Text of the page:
:— Where Angels FearTbTread

Running 2-1 tniles in three and half hours is good going not quite a competitive marathon time. but definitely good going. But wait. that includes running up and down a 3000 ft mountain. if this sounds like something

you could take in your stride. enjoy even. then the Scottish lsland l’eaks Race is the endurance event for you. To take part. you need a team of live. including at least two runners. and a boat. The race starts off with a gentle five-mile warm up round ()ban before jumping aboard your vessel and heading for Mull. The crew drops off the runners who bound up Ben More and back. Then it's time to sail >- no motors allowed - to Jura where the runners thrash tip the scree slopes of the three l’aps. a twenty-mile trip that some contestants manage in under five , hours. The final peak is (ioat Fell on i Arran before the team sails to the finish at 'l'roon. The best ever titne was 36

hours. but most crews take around two days and presumably two weeks to recover. ‘iiyeryone's so knackered by the end of the race. we have the prize- giving in November.’ says organiser Barbara Mills.

If you prefer to work up a sweat while remaining on semi-dry land. then the annual Highland Cross Race could be your cup of high energy brew. ('ompetitors run twenty miles from ls'intail on the West coast. jump onto bikes and then pedal a further thirty miles to Beauly on the East coast. Front

:1 field of 600 competitors less than ten I fail to complete the course each year.

For those w ho prefer to take things easy and just rtm up one mountain at a time then your nearest Highland Games eyent is the place to find like-minded souls.

Popular locations fora spot of mountain sprinting include Ben Nevis at 1344 metres and Ben Macdui at a pil‘lling l30‘) mctres.(Iiddie Gibb) Is/tmt/s I’m/e Raw. This year's race is on I!) May .w I'I's Irm Info In ell/er. lh'lrt/ls‘g/m' mnrl year on 0592 890408. lire/Mum! ('mss. This year Is race is rm 2!) June but I/Irfi/t'e/(l [Ir/idly bun/red. You run cheer on I/1(’ .s‘uri‘it‘rn‘s (ll lir’uu/y/mm about 3/51»): onwards.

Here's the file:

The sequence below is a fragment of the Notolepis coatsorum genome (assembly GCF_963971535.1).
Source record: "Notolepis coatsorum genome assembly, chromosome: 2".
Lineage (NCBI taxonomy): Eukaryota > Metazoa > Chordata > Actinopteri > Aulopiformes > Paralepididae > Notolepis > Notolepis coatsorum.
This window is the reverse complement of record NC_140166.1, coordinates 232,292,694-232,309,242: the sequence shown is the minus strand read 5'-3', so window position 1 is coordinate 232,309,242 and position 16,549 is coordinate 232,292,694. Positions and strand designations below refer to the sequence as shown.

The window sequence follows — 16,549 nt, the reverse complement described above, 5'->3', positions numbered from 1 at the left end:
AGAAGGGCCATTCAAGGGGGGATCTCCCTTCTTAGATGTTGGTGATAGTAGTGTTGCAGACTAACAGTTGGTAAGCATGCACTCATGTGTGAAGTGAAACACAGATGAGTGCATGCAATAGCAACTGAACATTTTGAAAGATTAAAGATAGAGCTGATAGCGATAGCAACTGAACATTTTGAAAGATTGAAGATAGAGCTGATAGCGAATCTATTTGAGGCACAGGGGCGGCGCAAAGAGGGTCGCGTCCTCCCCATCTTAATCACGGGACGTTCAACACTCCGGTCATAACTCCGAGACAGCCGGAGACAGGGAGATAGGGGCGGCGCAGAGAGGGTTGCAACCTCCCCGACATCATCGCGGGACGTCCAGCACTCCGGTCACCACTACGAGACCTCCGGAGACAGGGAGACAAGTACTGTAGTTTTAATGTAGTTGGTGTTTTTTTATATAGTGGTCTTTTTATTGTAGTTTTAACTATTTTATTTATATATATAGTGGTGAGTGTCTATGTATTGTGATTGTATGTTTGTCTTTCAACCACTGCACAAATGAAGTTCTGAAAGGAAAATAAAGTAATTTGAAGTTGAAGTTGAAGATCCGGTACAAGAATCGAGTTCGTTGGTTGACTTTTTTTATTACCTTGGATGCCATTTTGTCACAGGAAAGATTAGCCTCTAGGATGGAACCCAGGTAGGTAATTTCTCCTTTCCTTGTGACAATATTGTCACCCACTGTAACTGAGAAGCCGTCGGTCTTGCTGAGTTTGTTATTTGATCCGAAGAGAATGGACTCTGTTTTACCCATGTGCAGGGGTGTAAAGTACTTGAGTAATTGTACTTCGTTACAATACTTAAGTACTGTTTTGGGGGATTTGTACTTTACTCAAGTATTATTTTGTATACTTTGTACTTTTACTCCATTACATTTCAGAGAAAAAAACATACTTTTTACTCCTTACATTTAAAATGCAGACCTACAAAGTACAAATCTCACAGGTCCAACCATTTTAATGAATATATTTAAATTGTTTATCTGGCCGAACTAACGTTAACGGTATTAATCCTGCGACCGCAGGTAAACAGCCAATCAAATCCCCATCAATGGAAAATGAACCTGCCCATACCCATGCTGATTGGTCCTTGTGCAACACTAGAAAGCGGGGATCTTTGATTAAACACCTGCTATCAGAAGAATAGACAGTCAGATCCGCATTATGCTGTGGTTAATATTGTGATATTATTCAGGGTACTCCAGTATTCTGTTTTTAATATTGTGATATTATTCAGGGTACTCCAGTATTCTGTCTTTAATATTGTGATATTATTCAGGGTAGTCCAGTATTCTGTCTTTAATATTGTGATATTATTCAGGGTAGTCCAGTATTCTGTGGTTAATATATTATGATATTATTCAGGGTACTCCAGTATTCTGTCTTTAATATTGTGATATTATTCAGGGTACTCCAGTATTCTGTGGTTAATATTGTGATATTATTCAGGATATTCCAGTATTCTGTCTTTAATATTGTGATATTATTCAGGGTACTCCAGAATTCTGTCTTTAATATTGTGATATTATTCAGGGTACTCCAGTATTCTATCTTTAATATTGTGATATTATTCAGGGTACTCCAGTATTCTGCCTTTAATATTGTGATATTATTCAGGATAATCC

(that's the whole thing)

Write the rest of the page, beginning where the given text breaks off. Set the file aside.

Two-wheeled trail blazing

Mountain biking seems to have more than its fair share of equipment

freaks. They would have you believe you need to look like Darth Vader with 5

corporate sponsorship before you can even think of swinging your leg over a bike (titanium alloy-framed, for preference). At the weekend you’ll find them in any car park in the Trossachs swigging Gatorade and talking loudly about gear ratios. Ignore them. The real mountain bike enthusiasts will tell you they were thrashing down mountain paths for years before Lycra became a fashion statement. All you really need is a sturdy bike with fat tyres, a few low gears to get you up the hills and a helmet.

Forestry tracks are a good place to start. The Forestry Commission actively encourages mountain biking on the huge network of paths that criss-cross the land it manages. All the rangers ask is that you respect other forestry users and steer clear of areas where logging machinery is being used. Many forests such as Glen

SCOTTISH SPORTS (‘()l'.\'(‘ll]l)().\':\l. M,\(‘[,1{()[)

Tress near Peebles and Elizabeth Forest Park in the Trossachs, have marked out cycle ways and centres where you can hire a bike. Or you can buy an Ordnance Survey map and plan your own route. You can pretty much go where you want on a mountain bike, leg muscles permitting, but reponsible cyclists try to avoid softer

- areas where tyres can contribute to s erosion of paths.

Cycle clubs tend to concentrate on the competitive side of mountain

biking, but at most races there is a fun

: category where the emphasis is on

f getting round the course rather than shaving a couple of seconds off your

time. In Edinburgh, the BikeBus runs trips around Scotland for up to fifteen

people using mainly off-road and car- free routes. Your bike (or you can hire

one) is loaded on a trailer, the group is taken to the starting point and then picked up later at an agreed time and

i place. (Eddie Gibb) ; The BikeBus is on 031 229 6274 and

costs £8 for a day trip. Cycle Tracks runs weekend trips by Loch Earn for £45 which includes bike hire and accommodation. Cycle hire at Glen Tress can be contacted on 0721 720336 and at Queen Elizabeth Forest on 0877 382392. Call the Scottish Cyclists Union on 031 652 0187 for details of races.


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The List 20 May-2 June I994 17